Nasdaq operator admits partial blame for outage

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Nasdaq operator admits partial blame for outage

Warwick Ashford

Last week’s three-hour shutdown of the tech-heavy Nasdaq raised fears over cyber attacks, but now the company that owns and operates the stock exchange has admitted partial responsibility.

However, the Nasdaq OMX Group also blamed rival stock exchange operator NYSE Euronext for swamping Nasdaq’s systems with “a stream of inaccurate symbols”, according to the BBC.

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Bob Greifeld, Nasdaq OMX CEO admitted that the company’s backup systems failed to handle the data volume due to “a bug in the system”.

The shutdown highlighted how technology failures can impact financial markets, and is the latest of several high-profile glitches to hit US markets that have undermined market confidence.

Analysts believe it will refocus attention on regulatory efforts to strengthen the technology behind major stock exchanges.

US regulators are considering making reviews of backup plans mandatory to ensure they keep up with technological changes and cyber threats.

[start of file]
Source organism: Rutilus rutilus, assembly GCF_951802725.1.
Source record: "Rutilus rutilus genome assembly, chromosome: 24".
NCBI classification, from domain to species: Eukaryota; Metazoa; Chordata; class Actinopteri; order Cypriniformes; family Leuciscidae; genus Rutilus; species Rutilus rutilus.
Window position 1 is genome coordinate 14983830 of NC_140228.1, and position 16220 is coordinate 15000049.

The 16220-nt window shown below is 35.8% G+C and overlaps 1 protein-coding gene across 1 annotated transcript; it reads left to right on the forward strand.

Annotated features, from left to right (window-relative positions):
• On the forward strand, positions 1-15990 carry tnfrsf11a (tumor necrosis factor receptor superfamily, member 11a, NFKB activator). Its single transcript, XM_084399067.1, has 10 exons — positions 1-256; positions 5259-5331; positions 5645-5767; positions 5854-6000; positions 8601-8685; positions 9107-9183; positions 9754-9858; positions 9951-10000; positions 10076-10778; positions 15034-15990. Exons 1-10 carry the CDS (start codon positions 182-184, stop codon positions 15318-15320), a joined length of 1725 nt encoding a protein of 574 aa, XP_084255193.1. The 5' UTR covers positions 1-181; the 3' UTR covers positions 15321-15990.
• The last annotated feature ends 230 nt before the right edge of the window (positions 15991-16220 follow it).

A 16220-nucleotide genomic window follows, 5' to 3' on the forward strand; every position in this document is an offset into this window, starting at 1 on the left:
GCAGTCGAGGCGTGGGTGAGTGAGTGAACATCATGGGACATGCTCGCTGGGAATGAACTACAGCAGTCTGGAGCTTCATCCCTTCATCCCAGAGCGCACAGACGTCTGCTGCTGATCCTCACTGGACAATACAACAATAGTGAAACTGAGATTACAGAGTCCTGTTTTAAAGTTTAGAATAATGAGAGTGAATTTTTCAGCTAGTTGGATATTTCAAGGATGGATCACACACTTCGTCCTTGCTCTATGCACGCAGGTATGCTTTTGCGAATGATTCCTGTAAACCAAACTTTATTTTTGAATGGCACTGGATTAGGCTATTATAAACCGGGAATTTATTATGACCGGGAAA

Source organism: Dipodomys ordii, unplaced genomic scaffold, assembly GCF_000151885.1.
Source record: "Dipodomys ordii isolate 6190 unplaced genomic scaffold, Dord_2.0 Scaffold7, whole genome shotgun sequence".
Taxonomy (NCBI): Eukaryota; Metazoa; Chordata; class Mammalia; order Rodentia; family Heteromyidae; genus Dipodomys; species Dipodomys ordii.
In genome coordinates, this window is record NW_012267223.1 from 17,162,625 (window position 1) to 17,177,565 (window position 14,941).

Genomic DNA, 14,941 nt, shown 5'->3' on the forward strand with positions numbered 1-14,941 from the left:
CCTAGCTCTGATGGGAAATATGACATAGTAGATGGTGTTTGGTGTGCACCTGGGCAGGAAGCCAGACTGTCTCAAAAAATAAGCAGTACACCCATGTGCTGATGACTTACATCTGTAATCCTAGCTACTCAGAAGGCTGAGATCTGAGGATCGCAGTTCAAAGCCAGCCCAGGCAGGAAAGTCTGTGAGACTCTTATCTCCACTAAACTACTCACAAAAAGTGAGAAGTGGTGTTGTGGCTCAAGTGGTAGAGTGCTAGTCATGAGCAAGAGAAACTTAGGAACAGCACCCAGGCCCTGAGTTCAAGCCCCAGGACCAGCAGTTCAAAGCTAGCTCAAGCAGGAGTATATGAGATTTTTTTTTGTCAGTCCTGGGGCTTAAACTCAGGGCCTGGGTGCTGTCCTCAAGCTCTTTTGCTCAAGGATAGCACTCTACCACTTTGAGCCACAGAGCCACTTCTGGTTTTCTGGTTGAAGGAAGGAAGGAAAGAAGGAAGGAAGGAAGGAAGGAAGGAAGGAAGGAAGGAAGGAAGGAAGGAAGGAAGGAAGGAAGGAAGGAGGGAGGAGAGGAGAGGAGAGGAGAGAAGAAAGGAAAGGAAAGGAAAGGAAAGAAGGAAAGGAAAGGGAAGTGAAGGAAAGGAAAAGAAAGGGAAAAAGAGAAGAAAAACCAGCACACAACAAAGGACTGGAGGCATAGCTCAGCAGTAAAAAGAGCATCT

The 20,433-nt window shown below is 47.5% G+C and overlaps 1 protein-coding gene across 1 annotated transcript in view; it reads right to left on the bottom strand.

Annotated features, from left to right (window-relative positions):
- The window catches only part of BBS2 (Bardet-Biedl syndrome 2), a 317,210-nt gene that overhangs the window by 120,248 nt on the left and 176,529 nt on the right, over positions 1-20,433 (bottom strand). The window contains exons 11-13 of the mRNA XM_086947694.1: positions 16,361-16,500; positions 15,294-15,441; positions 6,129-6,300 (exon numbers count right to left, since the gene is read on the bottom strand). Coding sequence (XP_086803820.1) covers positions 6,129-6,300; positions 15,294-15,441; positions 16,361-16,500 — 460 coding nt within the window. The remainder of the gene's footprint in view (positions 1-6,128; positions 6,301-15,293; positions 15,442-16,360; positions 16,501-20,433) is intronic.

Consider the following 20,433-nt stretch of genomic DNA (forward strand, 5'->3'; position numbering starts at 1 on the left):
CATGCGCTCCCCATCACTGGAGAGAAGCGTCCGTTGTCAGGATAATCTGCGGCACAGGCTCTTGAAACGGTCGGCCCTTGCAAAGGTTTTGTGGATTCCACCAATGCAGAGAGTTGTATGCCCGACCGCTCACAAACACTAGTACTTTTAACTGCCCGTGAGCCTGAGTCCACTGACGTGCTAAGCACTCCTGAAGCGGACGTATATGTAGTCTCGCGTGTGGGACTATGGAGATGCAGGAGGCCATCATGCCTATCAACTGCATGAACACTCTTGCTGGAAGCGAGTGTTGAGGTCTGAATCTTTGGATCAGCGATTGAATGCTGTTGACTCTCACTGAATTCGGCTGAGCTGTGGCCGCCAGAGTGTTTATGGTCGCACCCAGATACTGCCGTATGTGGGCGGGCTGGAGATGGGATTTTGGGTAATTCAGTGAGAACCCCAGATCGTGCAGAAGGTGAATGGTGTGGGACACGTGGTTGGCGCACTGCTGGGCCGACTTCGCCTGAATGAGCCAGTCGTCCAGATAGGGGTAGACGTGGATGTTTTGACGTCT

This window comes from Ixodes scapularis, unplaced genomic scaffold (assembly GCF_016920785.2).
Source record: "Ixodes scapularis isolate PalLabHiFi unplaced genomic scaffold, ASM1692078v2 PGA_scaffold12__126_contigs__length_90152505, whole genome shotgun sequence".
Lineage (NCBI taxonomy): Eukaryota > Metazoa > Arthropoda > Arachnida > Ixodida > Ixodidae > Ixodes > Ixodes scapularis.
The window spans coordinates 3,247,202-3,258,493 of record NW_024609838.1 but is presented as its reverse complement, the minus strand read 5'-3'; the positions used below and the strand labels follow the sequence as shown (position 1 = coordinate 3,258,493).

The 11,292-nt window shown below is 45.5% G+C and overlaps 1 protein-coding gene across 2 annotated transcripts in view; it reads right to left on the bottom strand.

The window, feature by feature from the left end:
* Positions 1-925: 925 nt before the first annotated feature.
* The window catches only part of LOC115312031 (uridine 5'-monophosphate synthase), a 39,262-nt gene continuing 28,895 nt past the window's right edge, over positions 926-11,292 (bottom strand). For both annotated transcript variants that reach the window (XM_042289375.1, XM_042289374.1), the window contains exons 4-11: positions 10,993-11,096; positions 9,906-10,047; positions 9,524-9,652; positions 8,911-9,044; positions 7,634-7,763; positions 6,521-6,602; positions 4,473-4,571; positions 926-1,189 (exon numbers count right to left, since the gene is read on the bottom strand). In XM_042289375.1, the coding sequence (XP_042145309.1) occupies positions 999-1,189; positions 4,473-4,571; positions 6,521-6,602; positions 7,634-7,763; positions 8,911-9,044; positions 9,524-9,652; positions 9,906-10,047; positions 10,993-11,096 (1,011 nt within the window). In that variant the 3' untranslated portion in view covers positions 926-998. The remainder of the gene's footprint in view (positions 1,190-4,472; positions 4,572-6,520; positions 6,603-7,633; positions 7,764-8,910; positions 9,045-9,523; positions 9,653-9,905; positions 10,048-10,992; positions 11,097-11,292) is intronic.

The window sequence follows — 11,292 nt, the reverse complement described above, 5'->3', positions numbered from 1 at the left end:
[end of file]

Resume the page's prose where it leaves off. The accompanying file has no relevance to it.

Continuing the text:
Nasdaq OMX said it would report to regulators within 30 days on how it intends to fix its faulty "securities information processor" (SIP) to ensure the problem does not arise again.

The stock exchange said that the data traffic generated by NYSE Euronext’s Arca system on 22 August 2013 was double what the SIP's data ports were able to handle, revealing a flaw in the SIP’s software.

Although the problem was identified and fixed within half an hour, Nasdaq OMX said testing of the system delayed the re-opening of the stock exchange for nearly three hours.

The dependency of stock markets on technology is a long running concern for cyber security experts, who warn that hackers have a keen interest in manipulating stock prices for financial gain.

In June, Andrew Haldane, director of financial stability at the Bank of England, told parliament’s Treasury Select Committee that cyber attacks are the top risk for UK banks.

Concerns over cyber attacks top even those around the eurozone crisis and the UK’s banks must do more to protect themselves, he said.

Just days before the Nasdaq trading freeze, a report by business consultancy KPMG said cyber attack or disruption could cause the next systemic shock to the UK banking industry rather than a liquidity crunch.

While the banking industry has addressed many of the problems that led to the financial crisis in 2008, the KPMG report said cyber attacks or massive systems outages represented new threats.

 

 


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